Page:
Elisa Longo Borghini proudly flew the flag for Italy at the Imola World Championships, describing her bronze medal as a symbol of her country's response to the COVID-19 pandemic and Italy’s ability to organise a World Championships in just 20 days.
Longo Borghini does not have a fast sprint finish but she is a fighter. She tried to pursue winner Anna van der Breggen after her solo attack and then fought all the way to the line against Annemiek van Vleuten to try to win the silver medal.
The third-place still had a sense of victory and interrupted the total Dutch dominance.
“This bronze medal means so much for me, especially thinking about how Italy was considered back in March. We were seen as the virus spreaders of Europe but now we’re seen as an example in the fight against the pandemic,” Longo Borghini said with pride.
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“We’ve managed to organize the World Championships in just 20 days, that’s a record. Last night we told each other in the team not to have any regrets and we couldn't have done better today.”
“My teammates worked so well for me during the race and put me where I needed to be. The only way to thank them was to win the bronze medal. I’m very proud to have won this medal wearing my Italian blue azzurra jersey.”
Longo Borghini is a role model for all of Italian cycling. At 28, after a decade as a professional, she appears to be near her peak. She won the Italian national title in August, was second in the European Championships and finally won a stage at the Giro Rosa after years of going close. She was able to learn about herself and develop even during the COVID-19 lockdown.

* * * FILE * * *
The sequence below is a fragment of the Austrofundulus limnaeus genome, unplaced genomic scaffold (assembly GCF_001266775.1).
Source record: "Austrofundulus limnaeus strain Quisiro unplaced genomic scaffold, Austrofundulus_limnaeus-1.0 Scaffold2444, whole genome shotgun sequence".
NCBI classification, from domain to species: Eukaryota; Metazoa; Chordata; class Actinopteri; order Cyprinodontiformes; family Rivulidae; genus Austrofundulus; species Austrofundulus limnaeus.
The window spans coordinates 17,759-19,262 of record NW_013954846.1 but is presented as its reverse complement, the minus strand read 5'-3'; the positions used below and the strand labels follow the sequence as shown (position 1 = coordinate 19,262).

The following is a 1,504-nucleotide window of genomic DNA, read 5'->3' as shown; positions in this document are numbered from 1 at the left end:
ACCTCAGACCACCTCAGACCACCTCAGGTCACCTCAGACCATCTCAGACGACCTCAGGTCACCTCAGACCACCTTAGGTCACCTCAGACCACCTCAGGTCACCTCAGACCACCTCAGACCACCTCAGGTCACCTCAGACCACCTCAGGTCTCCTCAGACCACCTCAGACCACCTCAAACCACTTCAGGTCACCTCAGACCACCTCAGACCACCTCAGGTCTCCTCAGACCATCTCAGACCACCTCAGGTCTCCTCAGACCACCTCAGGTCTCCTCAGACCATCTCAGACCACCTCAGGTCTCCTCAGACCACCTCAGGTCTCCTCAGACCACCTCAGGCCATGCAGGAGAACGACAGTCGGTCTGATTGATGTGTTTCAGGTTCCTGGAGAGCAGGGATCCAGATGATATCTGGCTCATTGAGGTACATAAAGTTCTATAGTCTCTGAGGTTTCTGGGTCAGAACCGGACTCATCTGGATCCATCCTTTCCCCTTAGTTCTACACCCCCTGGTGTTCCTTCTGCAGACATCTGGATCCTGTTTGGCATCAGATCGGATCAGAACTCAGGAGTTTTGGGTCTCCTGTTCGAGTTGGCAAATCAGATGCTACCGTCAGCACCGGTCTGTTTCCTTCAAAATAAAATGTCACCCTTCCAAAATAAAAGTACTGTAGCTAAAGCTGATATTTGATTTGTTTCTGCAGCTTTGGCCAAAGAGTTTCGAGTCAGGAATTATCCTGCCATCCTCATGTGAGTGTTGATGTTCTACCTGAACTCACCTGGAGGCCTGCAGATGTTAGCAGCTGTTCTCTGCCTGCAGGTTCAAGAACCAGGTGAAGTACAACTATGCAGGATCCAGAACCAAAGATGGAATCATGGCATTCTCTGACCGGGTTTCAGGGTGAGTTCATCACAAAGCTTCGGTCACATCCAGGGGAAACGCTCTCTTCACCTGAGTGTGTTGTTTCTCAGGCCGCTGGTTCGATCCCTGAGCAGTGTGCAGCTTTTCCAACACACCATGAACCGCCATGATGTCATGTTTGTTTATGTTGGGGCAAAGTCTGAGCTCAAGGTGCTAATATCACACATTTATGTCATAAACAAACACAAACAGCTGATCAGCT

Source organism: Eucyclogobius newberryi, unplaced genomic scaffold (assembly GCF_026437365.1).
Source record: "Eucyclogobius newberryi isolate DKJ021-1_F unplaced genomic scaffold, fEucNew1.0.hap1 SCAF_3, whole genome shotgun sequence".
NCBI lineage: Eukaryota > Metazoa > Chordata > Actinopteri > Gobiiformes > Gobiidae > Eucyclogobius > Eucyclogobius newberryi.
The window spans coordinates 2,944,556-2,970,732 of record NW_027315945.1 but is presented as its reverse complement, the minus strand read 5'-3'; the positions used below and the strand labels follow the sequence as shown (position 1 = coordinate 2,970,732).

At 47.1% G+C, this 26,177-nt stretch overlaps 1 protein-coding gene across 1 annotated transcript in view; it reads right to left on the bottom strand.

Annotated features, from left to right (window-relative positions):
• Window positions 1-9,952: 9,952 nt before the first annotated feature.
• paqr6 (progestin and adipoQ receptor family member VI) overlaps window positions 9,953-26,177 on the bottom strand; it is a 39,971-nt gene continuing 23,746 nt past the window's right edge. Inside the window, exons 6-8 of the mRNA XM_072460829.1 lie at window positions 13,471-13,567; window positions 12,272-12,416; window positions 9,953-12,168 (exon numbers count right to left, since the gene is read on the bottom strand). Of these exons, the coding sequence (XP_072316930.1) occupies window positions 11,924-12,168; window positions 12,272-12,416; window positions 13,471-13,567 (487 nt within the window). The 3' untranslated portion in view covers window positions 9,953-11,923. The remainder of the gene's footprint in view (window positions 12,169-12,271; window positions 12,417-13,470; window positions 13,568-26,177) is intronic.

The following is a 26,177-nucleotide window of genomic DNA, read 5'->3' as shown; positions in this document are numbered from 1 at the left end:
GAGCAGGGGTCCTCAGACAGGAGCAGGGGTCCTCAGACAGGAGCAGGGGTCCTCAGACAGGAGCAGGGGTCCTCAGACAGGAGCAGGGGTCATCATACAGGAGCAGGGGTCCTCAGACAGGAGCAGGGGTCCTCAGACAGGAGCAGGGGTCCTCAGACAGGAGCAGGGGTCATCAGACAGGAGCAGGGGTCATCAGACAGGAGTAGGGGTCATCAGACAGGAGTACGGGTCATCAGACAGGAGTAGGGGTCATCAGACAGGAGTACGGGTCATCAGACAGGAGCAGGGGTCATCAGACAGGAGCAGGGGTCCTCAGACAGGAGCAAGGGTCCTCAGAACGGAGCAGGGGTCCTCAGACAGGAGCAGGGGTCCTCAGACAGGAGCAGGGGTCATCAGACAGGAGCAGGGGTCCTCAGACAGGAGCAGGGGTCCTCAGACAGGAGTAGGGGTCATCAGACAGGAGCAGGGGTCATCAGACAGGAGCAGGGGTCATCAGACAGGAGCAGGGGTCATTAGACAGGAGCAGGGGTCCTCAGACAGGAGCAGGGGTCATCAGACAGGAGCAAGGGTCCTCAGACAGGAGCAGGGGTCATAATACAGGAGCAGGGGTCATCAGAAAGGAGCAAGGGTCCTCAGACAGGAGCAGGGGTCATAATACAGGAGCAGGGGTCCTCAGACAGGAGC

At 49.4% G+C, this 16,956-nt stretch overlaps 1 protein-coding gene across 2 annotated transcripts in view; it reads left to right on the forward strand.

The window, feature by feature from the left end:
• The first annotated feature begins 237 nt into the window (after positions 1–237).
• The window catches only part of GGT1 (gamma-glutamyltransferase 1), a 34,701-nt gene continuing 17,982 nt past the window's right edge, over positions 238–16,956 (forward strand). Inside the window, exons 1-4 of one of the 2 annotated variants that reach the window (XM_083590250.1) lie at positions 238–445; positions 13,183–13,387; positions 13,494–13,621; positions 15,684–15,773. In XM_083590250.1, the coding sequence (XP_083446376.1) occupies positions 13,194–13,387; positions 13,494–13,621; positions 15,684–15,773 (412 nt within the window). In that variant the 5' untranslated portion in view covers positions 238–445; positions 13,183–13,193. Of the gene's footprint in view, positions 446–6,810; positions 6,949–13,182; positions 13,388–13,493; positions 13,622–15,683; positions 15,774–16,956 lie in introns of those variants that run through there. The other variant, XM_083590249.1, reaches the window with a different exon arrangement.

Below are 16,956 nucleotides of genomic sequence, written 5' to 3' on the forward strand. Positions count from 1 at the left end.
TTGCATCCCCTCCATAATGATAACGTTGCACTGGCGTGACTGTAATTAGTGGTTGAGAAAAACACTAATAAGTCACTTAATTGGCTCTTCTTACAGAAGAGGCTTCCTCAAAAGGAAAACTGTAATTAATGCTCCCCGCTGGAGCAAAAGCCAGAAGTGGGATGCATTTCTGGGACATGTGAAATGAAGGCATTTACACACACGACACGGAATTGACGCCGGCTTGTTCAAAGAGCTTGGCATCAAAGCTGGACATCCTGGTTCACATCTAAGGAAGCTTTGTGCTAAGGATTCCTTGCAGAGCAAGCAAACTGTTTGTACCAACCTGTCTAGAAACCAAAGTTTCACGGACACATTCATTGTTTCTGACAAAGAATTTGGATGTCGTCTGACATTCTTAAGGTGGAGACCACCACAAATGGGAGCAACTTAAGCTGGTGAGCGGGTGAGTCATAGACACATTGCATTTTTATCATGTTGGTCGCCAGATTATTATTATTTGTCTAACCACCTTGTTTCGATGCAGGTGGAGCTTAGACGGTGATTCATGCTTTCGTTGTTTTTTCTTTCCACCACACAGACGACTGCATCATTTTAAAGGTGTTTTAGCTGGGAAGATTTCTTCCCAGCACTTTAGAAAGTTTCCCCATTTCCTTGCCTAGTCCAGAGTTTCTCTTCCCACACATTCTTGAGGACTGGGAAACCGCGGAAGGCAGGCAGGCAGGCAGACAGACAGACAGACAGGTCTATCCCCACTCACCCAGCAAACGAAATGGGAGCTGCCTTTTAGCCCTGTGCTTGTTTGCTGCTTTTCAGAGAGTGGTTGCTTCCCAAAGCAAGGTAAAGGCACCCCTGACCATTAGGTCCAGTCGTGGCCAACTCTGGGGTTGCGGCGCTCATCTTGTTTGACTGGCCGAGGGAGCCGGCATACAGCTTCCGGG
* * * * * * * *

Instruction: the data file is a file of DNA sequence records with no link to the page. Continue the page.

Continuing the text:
“The lockdown was hard for everyone but I also managed to take something positive from it. I was able to stay at home for a long spell and I kept training, even if that meant I had to do 18 hours a week on the turbo trainer,” she explained.
“The rollers are hard to handle when like me you live in a beautiful part of Italy with stunning lakes and fresh air. But the work paid off. At the Clasica Femenina Navarra race I was alone at 60km to go. But I told myself that after doing a similar virtual ride, I could do everything.
“I’ve learnt to how to train really well in recent years and I’ve got to thank my coach Paolo Slongo for that. He’s patient and understands me.”
During the medal winner’s press conference, Annemiek van Vleuten had suggested the success of Dutch riders could be due to them having the independence to focus on sport at a high level and to have the freedom to dedicate their lives to racing and training.
Longo Borghini argued Italian women also have the same independence and just lacked the media visibility and live television coverage of women’s races.
Her bronze medal and gusty ride meant Longo Borghini was the right person to give advice to the Italian elite men, who will race on Sunday.
She offered them some valuable race strategy.
“The course never forgives and hurts,” she warned.
“There are few places to catch your breath, with the motor racing circuit the only flat section between the climbs. Otherwise you're always at full gas to be well placed for the climbs.
“My only advice for the Italian guys is to wait a little on the second climb. If you go too early on the second climb you’ll pay for it.”
Like her rivals in the women’s peloton, Longo Borghini will have little time to savour her bronze medal.
“This is not the peak of my season, my racing won't end until November,” she said.
“There’s still lots of racing to do with Trek-Segafredo. Now I have put down the bronze medal and head to Belgium for Fleche Wallonne.”